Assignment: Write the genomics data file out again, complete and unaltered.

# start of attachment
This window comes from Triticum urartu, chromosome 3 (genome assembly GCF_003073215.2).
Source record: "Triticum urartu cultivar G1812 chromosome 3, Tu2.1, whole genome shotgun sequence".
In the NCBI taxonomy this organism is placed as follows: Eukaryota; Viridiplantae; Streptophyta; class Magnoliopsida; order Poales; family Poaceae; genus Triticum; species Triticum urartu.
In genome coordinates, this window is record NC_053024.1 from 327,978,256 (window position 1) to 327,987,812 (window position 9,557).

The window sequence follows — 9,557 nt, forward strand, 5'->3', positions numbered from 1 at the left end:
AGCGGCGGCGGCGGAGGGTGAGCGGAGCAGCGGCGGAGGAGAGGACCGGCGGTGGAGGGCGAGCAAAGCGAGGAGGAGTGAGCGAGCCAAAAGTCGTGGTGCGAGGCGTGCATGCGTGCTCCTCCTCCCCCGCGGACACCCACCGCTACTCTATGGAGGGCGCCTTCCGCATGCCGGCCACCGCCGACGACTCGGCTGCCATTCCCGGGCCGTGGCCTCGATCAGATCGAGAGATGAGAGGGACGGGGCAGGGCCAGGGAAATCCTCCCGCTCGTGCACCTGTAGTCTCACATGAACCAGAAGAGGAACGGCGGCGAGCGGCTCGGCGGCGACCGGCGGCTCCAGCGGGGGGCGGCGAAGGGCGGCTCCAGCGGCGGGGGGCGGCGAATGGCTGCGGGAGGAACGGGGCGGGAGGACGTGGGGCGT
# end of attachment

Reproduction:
This window comes from Triticum urartu, chromosome 3 (genome assembly GCF_003073215.2).
Source record: "Triticum urartu cultivar G1812 chromosome 3, Tu2.1, whole genome shotgun sequence".
In the NCBI taxonomy this organism is placed as follows: Eukaryota; Viridiplantae; Streptophyta; class Magnoliopsida; order Poales; family Poaceae; genus Triticum; species Triticum urartu.
In genome coordinates, this window is record NC_053024.1 from 327,978,256 (window position 1) to 327,987,812 (window position 9,557).

The window sequence follows — 9,557 nt, forward strand, 5'->3', positions numbered from 1 at the left end:
AGCGGCGGCGGCGGAGGGTGAGCGGAGCAGCGGCGGAGGAGAGGACCGGCGGTGGAGGGCGAGCAAAGCGAGGAGGAGTGAGCGAGCCAAAAGTCGTGGTGCGAGGCGTGCATGCGTGCTCCTCCTCCCCCGCGGACACCCACCGCTACTCTATGGAGGGCGCCTTCCGCATGCCGGCCACCGCCGACGACTCGGCTGCCATTCCCGGGCCGTGGCCTCGATCAGATCGAGAGATGAGAGGGACGGGGCAGGGCCAGGGAAATCCTCCCGCTCGTGCACCTGTAGTCTCACATGAACCAGAAGAGGAACGGCGGCGAGCGGCTCGGCGGCGACCGGCGGCTCCAGCGGGGGGCGGCGAAGGGCGGCTCCAGCGGCGGGGGGCGGCGAATGGCTGCGGGAGGAACGGGGCGGGAGGACGTGGGGCGT